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5 Classroom Resolutions You Can Actually Keep!

Outside the Box Teaching Ideas

5 Classroom Resolutions You Can Actually Keep!Well, I survived the week before Christmas with my fourth graders. The excitement was high and attention was low but we made it. Christmas break is finally here and I can take a few days to relax and reflect on the past four months and the remaining six months.

As I prepare my list of resolutions for 2013, I am reminded of the many resolutions I have yet to keep from 2012!  Why do I set such high demands of myself every year? The same thing happens- when I do not meet those demands,  I feel so guilty and resolve to do better the following year. It is a ridiculous cycle.

This year I have decided to only make five classroom resolutions that I know I can keep.

  1. I resolve to laugh every day. I know what you are thinking, how can you laugh every day when you have tests, paper work, behavior issues, meetings, parent issues, and so much more?  I look for those moments and let them happen. I spend so much time instructing, preparing, and lecturing, that it is time to just laugh and enjoy teaching. Trust me, with kids, there is always a laughable moment!
  2. I resolve to listen more to my students. I have students who love to share their lives with me- sometimes in the middle of a math lesson. While I am not saying, I will stop a division lesson to hear about last night's soccer game, I will pick my head up from my grade book during snack time, and listen to what is important to my students.
  3.  I resolve to “play”  more with my students. I take turns having recess duty with another teacher. Many times I have been asked to play four square or kickball with my students. I usually decline stating I need to watch the playground (mind you there are two other teachers on duty), I have the wrong shoes on, or any other excuse I can think of at the time. This year I will join in when asked. I will build with legos, play Sorry, and help put together a puzzle. I will enjoy playtime.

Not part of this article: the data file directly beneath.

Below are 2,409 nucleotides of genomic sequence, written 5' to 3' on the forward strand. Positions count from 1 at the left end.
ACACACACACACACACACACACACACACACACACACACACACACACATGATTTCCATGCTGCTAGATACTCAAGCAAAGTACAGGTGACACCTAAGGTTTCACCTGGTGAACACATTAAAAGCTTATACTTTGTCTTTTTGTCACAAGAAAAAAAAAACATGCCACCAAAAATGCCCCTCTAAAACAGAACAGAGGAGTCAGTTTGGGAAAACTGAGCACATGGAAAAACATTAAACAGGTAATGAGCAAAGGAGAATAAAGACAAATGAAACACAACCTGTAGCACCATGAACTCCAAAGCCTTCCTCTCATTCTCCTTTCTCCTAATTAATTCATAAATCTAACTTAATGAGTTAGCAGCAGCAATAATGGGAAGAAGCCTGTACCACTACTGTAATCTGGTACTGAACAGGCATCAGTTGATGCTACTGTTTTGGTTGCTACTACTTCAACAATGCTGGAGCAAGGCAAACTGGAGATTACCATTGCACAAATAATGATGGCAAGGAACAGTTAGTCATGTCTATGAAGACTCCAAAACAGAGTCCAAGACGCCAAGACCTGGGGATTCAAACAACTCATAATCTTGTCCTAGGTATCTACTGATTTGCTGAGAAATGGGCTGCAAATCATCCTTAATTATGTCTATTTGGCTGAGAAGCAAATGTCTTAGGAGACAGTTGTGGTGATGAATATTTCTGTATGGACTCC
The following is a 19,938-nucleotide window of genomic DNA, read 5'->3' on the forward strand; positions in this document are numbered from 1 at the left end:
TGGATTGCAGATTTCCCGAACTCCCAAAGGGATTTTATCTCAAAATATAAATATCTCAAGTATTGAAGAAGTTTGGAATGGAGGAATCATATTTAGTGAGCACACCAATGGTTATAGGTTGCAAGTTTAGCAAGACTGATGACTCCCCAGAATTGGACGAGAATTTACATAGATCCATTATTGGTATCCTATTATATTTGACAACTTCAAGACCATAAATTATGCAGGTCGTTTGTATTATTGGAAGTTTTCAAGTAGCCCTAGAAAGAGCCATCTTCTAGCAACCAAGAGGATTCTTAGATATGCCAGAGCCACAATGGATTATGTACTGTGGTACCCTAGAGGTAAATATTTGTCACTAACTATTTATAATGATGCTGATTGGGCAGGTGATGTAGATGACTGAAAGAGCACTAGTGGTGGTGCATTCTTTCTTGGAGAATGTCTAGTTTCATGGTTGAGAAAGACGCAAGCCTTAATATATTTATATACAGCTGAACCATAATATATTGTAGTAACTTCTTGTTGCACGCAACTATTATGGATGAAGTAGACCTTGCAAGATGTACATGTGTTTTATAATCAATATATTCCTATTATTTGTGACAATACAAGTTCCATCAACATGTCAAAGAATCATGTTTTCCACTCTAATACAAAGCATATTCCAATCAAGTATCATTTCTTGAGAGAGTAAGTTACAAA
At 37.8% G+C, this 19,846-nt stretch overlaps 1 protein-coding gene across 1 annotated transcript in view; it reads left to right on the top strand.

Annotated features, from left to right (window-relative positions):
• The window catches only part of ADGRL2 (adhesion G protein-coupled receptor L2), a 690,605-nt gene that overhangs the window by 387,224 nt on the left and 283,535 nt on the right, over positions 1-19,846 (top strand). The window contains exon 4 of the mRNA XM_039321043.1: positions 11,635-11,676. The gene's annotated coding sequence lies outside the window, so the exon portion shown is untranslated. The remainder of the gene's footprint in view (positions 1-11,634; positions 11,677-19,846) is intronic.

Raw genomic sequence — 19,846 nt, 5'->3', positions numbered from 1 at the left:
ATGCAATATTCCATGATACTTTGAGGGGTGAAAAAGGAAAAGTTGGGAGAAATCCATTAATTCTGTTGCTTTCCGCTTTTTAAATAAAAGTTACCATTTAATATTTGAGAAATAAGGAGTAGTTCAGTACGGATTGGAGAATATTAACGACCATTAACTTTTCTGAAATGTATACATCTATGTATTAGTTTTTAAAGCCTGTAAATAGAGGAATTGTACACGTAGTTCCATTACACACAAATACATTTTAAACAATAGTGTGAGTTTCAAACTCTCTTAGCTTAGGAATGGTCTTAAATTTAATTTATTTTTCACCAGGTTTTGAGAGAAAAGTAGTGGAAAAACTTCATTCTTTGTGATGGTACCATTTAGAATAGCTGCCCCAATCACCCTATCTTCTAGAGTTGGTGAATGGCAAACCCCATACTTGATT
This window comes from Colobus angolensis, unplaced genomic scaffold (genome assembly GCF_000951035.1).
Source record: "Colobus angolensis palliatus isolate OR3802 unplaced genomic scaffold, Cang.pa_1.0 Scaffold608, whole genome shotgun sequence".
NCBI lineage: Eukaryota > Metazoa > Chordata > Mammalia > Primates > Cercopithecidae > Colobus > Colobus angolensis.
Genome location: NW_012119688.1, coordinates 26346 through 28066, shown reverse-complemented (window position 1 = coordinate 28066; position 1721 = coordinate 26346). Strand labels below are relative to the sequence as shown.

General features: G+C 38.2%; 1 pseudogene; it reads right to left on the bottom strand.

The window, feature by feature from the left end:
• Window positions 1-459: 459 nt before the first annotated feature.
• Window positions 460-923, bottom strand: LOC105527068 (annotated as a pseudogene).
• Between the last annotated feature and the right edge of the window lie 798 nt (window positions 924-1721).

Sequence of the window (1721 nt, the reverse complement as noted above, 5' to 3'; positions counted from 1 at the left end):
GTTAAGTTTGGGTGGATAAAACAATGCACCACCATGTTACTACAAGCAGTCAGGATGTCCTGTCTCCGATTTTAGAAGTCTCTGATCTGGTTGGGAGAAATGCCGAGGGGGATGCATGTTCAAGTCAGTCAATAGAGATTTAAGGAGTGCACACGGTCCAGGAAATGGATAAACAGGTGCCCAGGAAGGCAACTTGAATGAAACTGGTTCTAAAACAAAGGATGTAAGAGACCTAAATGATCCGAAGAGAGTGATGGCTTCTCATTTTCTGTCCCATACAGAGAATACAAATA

4.  I resolve to make every student feel they are important. We all have our “favorites” even if we don't want to admit it. I do. She is a little peanut. She is sweet, kind to her friends, and always smiling. She also just happens to have ADD and requires a little more of my attention than the others. Then there is “the other student”, a “not so favorite” who talks incessively, doesn't listen, fidgets with things in his desk and often the desks of others, and doesn't follow directions. You know the one- we all have a student (or two) like this. They are harder to give that little extra attention to but need it just the same- sometimes more. I resolve to give him a more of my attention. To be more patient and understanding so that he will feel just as important as my little peanut.
  5. I resolve to stress less and go with the flow. Tomorrow is another day. I have always overplanned when it comes to my lessons. Better to have too much to do than not enough. At least that is what I was told in college would help keep behavior issues to a minimum. Keep them busy! Problem with this idea is that when we don't accomplish all I have planned, I tend to freak out and worry we will get behind. Not every page in the workbook has to be completed and not every science experiment has to be tested. There are so many teachable moments that just happen. They are not written down in the lesson plan book. I  resolve to go with them.

There are more resolutions I could make, lots more, such as becoming more organized, turn in lesson plans on time, managing my breaks better, grade papers before they take over my desk, read more professional literature, and of course lose ten pounds, but in light of recent events so close to home, I want to treasure every moment with my students and remember why I became a teacher in the first place- to make a difference.

What are your new year's resolutions?



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